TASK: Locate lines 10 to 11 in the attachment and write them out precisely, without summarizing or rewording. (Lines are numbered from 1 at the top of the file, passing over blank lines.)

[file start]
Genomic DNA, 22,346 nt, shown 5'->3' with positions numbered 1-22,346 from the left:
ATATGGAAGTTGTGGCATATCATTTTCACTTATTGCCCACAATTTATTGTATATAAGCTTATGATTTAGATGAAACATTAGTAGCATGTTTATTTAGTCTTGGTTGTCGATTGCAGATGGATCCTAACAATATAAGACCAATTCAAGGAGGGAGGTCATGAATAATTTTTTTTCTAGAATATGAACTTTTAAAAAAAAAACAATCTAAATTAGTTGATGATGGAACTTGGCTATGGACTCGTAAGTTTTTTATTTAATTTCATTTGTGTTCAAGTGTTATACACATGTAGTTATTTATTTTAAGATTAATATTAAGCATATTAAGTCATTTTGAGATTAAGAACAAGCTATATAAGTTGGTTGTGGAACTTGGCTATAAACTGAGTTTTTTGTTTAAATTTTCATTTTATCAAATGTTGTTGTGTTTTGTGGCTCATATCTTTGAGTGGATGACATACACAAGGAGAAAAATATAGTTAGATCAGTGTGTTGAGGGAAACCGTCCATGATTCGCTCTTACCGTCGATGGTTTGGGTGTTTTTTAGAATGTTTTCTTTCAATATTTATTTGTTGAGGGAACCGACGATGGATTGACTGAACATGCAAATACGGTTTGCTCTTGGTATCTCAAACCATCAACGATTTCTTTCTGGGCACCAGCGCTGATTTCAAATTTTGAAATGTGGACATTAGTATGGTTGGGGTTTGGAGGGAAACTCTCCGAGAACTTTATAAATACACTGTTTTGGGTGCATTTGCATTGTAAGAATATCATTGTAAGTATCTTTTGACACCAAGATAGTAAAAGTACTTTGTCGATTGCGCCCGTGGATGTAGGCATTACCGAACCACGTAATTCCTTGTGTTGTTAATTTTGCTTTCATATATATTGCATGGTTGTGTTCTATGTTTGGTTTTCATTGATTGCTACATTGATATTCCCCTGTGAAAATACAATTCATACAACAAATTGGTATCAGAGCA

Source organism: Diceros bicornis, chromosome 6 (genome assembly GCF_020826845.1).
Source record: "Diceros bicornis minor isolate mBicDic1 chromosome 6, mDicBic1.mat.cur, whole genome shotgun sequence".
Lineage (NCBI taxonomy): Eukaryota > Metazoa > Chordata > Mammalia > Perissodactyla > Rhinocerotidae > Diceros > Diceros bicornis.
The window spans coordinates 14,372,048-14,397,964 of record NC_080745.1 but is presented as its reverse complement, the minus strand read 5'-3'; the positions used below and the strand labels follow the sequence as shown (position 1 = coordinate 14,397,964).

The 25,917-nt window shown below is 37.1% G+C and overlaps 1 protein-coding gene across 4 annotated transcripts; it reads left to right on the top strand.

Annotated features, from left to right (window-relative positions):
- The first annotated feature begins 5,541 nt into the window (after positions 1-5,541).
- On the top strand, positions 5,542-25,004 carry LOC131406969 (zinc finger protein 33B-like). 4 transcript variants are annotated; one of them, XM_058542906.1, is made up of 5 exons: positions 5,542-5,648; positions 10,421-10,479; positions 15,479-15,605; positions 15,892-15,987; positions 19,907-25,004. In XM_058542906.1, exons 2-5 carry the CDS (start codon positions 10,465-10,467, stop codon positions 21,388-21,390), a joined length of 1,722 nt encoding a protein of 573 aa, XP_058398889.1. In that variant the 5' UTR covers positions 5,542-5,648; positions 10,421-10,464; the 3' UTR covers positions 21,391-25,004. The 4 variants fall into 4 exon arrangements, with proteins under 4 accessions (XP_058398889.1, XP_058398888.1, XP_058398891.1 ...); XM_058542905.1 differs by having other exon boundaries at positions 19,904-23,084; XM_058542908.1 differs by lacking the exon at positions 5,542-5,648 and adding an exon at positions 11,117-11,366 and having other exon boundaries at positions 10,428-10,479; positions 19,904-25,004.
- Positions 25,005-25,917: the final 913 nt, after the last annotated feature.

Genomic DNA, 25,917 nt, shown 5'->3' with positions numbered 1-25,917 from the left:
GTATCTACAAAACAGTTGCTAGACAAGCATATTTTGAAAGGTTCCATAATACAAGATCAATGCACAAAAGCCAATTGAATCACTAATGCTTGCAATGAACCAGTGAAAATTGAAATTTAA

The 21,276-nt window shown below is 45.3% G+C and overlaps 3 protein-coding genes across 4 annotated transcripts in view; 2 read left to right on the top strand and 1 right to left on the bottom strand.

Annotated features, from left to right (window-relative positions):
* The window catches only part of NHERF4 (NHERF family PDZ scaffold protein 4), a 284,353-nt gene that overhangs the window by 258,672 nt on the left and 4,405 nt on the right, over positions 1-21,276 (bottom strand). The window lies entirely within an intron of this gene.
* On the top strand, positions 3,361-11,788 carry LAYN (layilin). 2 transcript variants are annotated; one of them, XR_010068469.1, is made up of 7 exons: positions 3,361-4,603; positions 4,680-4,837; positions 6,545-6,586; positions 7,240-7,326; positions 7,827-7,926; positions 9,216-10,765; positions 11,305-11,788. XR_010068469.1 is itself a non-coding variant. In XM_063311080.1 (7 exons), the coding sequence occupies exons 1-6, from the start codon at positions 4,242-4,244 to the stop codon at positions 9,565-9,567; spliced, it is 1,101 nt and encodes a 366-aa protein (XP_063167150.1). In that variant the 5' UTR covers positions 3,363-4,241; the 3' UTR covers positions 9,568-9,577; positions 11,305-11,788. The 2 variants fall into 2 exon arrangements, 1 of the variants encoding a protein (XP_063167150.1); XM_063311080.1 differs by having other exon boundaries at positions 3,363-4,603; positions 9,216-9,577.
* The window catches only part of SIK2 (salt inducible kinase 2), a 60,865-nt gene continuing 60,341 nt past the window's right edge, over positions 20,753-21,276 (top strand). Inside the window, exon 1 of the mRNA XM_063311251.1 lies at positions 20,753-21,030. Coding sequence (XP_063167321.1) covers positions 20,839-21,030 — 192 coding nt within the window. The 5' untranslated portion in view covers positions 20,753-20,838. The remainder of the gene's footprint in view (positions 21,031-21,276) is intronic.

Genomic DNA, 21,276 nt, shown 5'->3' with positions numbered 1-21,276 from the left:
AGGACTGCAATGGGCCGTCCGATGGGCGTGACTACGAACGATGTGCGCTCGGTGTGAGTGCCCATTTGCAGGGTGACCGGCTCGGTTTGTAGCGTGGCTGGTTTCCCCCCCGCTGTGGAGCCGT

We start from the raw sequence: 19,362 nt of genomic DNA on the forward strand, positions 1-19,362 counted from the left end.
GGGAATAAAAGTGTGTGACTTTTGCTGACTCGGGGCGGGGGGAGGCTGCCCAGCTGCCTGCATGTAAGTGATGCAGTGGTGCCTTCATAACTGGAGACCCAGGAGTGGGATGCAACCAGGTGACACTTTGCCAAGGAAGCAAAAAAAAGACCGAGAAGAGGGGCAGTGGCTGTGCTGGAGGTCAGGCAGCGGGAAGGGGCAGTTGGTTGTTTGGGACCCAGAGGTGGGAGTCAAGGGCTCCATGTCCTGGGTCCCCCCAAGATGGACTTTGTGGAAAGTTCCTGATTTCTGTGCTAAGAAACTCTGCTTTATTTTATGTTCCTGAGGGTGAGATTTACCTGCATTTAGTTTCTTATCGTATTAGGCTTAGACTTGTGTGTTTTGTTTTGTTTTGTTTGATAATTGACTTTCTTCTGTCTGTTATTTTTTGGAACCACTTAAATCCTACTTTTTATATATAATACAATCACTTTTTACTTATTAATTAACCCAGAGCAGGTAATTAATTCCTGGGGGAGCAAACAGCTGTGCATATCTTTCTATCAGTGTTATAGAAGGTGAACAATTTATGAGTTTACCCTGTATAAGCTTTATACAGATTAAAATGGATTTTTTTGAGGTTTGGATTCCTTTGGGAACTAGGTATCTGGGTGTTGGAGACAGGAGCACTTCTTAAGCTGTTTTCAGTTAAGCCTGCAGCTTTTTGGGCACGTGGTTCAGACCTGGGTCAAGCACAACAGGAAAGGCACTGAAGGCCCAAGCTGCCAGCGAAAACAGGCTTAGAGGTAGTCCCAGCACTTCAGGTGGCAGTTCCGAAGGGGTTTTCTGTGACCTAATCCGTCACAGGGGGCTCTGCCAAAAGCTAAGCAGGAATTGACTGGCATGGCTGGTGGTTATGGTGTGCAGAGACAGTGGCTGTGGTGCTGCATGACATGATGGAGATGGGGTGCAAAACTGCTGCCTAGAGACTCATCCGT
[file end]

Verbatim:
- On the top strand, positions 5,542-25,004 carry LOC131406969 (zinc finger protein 33B-like). 4 transcript variants are annotated; one of them, XM_058542906.1, is made up of 5 exons: positions 5,542-5,648; positions 10,421-10,479; positions 15,479-15,605; positions 15,892-15,987; positions 19,907-25,004. In XM_058542906.1, exons 2-5 carry the CDS (start codon positions 10,465-10,467, stop codon positions 21,388-21,390), a joined length of 1,722 nt encoding a protein of 573 aa, XP_058398889.1. In that variant the 5' UTR covers positions 5,542-5,648; positions 10,421-10,464; the 3' UTR covers positions 21,391-25,004. The 4 variants fall into 4 exon arrangements, with proteins under 4 accessions (XP_058398889.1, XP_058398888.1, XP_058398891.1 ...); XM_058542905.1 differs by having other exon boundaries at positions 19,904-23,084; XM_058542908.1 differs by lacking the exon at positions 5,542-5,648 and adding an exon at positions 11,117-11,366 and having other exon boundaries at positions 10,428-10,479; positions 19,904-25,004.
- Positions 25,005-25,917: the final 913 nt, after the last annotated feature.